General Motors is bringing new meaning to the word general, and I’m not talking about getting Arnold Schwarzenegger to dress up as a military officer (that was actually the game Mobile Strike). No, GM wants to make their cars more available to the General Public. As people continue to move into dense urban centers and eschew car ownership for public transportation and ride sharing, auto manufacturers have struggled to adapt. For many, it just doesn’t make sense to own a car in a city, especially when, on average, cars sit idly for 96% of their lives. Although this trend could spell doom for carmakers, for GM, it drove innovation.
Last month, GM unveiled Maven, a new carsharing service à la Zipcar and City Car Share. In addition to providing a fleet of usable cars parked around Ann Arbor, Michigan (the college town GM chose for Maven’s test drive), the program will also introduce a peer-to-peer service in Germany that allows people to share their privately owned cars. Maven plans to test more ideas at several of GM’s campuses around the world. For a company that filed for bankruptcy in 2009, this adaptation and experimentation seems pretty savvy.
And savvy is what the name Maven is all about. A maven is an expert – someone who has special knowledge or experience, or is remarkably skilled in a particular field. Interestingly, the word originates from the Yiddish word for “one who understands” and it didn’t enter English until the 1960s. Another Germanic word that didn’t make it to English until the 20th century? Uber. Is Maven taking a subtle etymological stab at the biggest name in transportation technology? Probably not, but it’s an interesting coincidence nonetheless.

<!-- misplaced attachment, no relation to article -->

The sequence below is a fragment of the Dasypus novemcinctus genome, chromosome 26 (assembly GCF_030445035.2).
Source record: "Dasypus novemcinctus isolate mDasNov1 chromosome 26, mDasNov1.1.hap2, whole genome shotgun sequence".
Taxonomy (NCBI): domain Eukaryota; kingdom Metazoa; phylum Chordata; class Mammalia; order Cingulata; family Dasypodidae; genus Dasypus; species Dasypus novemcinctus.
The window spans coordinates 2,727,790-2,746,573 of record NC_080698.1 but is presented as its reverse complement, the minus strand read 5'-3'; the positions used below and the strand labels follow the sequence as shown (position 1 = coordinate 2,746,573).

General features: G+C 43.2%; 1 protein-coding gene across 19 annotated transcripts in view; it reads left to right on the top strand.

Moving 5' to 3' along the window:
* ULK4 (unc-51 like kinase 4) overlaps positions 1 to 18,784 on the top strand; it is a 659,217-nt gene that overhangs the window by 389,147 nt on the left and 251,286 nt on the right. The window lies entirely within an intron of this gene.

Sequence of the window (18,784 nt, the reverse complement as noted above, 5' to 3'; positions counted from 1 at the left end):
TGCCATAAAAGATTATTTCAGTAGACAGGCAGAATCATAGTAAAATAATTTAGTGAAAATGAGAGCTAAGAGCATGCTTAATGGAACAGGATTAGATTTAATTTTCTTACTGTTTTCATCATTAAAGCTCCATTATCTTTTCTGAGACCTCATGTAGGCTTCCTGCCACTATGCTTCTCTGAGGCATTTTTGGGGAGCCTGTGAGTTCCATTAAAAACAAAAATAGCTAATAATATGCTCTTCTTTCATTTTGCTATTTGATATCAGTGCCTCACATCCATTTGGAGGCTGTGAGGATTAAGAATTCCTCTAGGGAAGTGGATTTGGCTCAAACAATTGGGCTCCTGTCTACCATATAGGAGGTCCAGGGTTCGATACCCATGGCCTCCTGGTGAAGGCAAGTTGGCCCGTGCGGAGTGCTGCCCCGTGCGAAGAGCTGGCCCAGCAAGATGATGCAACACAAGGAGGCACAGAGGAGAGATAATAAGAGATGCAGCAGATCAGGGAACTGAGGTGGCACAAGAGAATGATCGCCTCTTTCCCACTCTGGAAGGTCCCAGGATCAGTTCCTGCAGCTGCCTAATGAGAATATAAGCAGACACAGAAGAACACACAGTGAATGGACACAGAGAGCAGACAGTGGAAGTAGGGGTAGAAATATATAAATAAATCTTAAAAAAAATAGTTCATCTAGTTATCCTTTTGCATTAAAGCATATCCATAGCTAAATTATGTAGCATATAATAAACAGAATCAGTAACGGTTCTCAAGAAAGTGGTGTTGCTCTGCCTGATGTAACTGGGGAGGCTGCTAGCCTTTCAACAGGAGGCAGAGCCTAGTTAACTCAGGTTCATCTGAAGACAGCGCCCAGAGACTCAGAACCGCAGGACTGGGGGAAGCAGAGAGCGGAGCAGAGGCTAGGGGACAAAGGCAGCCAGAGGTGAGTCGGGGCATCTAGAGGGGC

Maven has a confident tonality. The central “v” suggests speed and flow, which are of course quite relevant messages. And while the name doesn’t have any gender-specific meanings, I get some connotations of feminine finesse and style, perhaps from its frequent usage in the fashion and modeling space. Maven is also notable in that unlike Lyft, Zipcar, and Uber, it resonates more as a customer identity than a company identity. The idea of empowering the user to become an expert at going anywhere is understated, yet powerfully differentiating.
The industry of getting from A to B is in an unpredictable state of flux. As we’ve already seen with Google’s autonomous cars, sitting behind a wheel may soon become a thing of the past. But as the options for transportation grow, travelers are faced with an embarrassment of riches, one that requires that we either become mavens or obsolete. When you look at it that way, the choice is easy.
General Motors is bringing new meaning to the word ‘general,’ and I’m not talking about getting Arnold Schwarzenegger to dress up as a military officer (that was actually the game Mobile Strike). No, GM wants to make their cars more available to the General Public.